This article is part of the Research Topic Stem Cell Genetic Fidelity

Original Research ARTICLE

Front. Oncol., 16 October 2012 | doi: 10.3389/fonc.2012.00144

Implications of fidelity difference between the leading and the lagging strand of DNA for the acceleration of evolution

  • Neo-Morgan Laboratory Incorporated, Biotechnology Research Center, Kawasaki, Japan

Without exceptions, genomic DNA of living organisms is replicated using the leading and the lagging strand. In a conventional idea of mutagenesis accompanying DNA replication, mutations are thought to be introduced stochastically and evenly into the two daughter DNAs. Here, however, we hypothesized that the fidelity of the lagging strand is lower than that of the leading strand. Our simulations with a simplified model DNA clearly indicated that, even if mutation rates exceeded the so-called threshold values, an original genotype was guaranteed in the pedigree and, at the same time, the enlargement of diversity was attained with repeated generations. According to our lagging-strand-biased-mutagenesis model, mutator microorganisms were established in which mutations biased to the lagging strand were introduced by deleting the proofreading activity of DNA polymerase. These mutators (“disparity mutators”) grew normally and had a quick and extraordinarily high adaptability against very severe circumstances. From the viewpoint of the fidelity difference between the leading and the lagging strand, the basic conditions for the acceleration of evolution are examined. The plausible molecular mechanism for the faster molecular clocks observed in birds and mammals is discussed, with special reference to the accelerated evolution in the past. Possible applications in different fields are also discussed.


No evolutionary theory has been proposed so far in which the molecular aspect of DNA replication is considered. The main cause of evolution is thought to be mutations accompanying DNA replication. It has been believed that mutations accompanying DNA replication occur stochastically and evenly. Consequently, it can be said that modern evolutionary theories have been built upon this basic thought.

Genomic DNA in all living organisms is replicated by means of the leading/lagging strand system. Therefore, it seems likely that organisms have to pay a higher cost. This is because considerably more enzymes are required for the lagging-strand synthesis than for the synthesis of the leading strand. Theoretically, DNA can be replicated exclusively using the leading strand. Why has nature chosen such a laborious and high cost system? There might be clear evolutional advantages.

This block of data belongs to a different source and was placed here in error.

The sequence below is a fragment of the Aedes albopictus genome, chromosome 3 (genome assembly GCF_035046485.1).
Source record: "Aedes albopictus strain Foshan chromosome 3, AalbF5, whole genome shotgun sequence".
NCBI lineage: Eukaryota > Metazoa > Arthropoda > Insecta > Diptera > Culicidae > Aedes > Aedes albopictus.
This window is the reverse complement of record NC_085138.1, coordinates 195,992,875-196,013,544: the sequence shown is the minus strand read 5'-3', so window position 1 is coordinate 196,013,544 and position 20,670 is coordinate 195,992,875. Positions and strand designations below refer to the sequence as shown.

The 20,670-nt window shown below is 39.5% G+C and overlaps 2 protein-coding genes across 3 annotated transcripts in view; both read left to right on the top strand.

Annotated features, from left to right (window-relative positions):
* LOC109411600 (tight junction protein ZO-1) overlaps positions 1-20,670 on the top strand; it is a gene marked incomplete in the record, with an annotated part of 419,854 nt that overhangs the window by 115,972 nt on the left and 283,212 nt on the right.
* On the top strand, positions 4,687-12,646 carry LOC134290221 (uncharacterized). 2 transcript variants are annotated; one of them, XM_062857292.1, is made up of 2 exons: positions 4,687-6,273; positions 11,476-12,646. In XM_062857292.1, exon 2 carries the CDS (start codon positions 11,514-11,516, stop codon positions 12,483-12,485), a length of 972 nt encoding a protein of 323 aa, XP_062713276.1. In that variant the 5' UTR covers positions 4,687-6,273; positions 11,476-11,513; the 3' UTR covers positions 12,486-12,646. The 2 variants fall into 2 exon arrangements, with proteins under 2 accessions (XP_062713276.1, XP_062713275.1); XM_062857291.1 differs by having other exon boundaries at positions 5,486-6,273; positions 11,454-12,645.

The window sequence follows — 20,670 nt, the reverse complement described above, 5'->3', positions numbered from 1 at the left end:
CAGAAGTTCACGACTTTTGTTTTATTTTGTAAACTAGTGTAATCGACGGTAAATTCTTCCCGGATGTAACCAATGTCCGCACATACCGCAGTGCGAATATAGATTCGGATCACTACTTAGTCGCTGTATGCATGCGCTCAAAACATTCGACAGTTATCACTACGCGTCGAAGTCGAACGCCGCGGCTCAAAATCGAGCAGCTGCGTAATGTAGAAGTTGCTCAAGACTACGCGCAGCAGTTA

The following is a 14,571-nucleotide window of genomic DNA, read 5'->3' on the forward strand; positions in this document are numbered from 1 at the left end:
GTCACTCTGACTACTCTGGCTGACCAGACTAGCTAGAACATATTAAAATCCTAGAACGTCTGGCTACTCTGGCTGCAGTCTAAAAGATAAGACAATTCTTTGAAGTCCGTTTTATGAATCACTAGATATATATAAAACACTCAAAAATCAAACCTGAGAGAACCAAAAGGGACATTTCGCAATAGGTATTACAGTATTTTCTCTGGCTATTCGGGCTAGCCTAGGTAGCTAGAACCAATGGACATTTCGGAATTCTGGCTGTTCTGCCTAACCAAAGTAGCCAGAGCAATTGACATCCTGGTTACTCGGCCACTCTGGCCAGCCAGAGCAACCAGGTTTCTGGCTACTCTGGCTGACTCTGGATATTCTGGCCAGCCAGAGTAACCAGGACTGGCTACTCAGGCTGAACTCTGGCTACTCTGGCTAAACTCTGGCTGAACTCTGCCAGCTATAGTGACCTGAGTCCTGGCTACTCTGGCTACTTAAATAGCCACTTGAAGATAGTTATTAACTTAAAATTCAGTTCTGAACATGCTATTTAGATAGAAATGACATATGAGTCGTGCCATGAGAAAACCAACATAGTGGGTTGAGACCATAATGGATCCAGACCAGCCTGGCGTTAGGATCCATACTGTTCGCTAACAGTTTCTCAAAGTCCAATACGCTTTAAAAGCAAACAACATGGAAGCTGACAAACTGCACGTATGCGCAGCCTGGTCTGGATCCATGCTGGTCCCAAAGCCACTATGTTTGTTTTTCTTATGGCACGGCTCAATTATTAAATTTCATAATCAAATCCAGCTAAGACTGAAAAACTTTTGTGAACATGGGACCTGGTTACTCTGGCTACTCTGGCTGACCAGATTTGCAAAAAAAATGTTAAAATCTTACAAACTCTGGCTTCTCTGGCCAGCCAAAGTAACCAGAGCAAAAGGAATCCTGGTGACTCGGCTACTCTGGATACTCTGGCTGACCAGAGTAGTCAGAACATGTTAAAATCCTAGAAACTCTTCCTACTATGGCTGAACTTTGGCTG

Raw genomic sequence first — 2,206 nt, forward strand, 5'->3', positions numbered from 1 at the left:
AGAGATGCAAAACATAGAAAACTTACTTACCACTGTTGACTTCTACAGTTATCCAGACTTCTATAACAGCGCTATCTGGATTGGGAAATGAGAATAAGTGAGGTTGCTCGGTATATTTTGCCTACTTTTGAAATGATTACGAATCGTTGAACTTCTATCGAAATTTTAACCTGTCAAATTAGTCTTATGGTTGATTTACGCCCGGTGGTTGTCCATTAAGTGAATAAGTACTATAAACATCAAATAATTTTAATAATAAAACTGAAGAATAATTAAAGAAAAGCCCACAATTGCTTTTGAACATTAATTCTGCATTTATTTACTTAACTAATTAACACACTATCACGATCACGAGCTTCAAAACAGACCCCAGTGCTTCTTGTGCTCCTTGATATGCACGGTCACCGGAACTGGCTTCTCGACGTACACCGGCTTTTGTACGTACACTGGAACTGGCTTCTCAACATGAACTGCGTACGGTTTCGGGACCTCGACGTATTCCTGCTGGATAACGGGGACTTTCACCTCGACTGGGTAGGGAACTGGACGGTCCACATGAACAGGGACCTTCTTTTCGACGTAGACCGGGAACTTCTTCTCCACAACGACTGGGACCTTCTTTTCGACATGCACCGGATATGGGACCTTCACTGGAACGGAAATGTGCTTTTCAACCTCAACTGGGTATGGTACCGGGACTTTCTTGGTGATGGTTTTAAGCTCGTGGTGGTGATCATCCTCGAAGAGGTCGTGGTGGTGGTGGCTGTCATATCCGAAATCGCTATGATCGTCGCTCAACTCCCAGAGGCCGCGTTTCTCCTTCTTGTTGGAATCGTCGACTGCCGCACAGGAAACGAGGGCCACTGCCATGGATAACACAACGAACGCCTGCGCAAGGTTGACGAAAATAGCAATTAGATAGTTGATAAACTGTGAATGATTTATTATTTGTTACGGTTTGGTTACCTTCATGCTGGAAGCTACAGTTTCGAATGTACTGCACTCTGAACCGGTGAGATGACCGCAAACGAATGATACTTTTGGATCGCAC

For simplification, a linear DNA with one replication origin (ori) at one end, that corresponds to a single replicore in eukaryotes, is used as a model. According to the conventional thought, mutations are introduced stochastically and evenly into the two daughter DNAs. In this situation, if the mutation rate exceeds the so-called threshold value, the population will be extinct before long. Then, this leads to the speculation that organisms might be keeping mutation rates low, and consequently, evolution would advance slowly.

Because of the complexity of the machinery for the lagging-strand synthesis, it can be hypothesized that the fidelity of the lagging strand might be lower than that of the leading strand. Under this strand-biased-mutagenesis, simulations were carried out. Even if average mutation rates thoroughly exceeded the threshold value, an ancestral genotype was guaranteed in the pedigree and, at the same time, an enlargement of diversity was attained with repeated generations. In other words, the model DNA can produce unchanged progeny maintaining the species, and at the same time, higher mutation rates can provide raw material for evolution (Furusawa and Doi, 1992, 1998. These results support the idea that biased-mutagenesis in the lagging strand may result in the acceleration of evolution without accompanying the extinction of the population (Furusawa and Doi, 1998; Furusawa, 1999).

According to the lagging-strand-biased-mutagenesis model (“disparity model”), “disparity-mutator” microorganisms were provided. A mutator of the intestinal bacterium, Escherichia coli, with biased-mutagenesis in the lagging strand was provided, and a disparity mutator of budding yeast, Saccharomyces cerevisiae, was also established by deleting the proofreading activity of pol δ. These mutator microorganisms grew normally and showed a quick and extraordinarily high adaptability against very severe circumstances (Tanabe et al., 1999; Shimoda et al., 2006). For instance, an E. coli mutator was able to grow colonies even in the presence of saturated concentrations of different kinds of antibiotics (Tanabe et al., 1999).

In this context, the principle of the acceleration of evolution is discussed. The usefulness of a DNA-type genetic algorithm (GA) with biased-mutagenesis and of disparity mutators of living organisms is also discussed.

Acceleration of Evolution by Disparity-Mutagenesis in Digital Organisms

Leading/Lagging-Strands Replication System Providing Evolutionary Advantages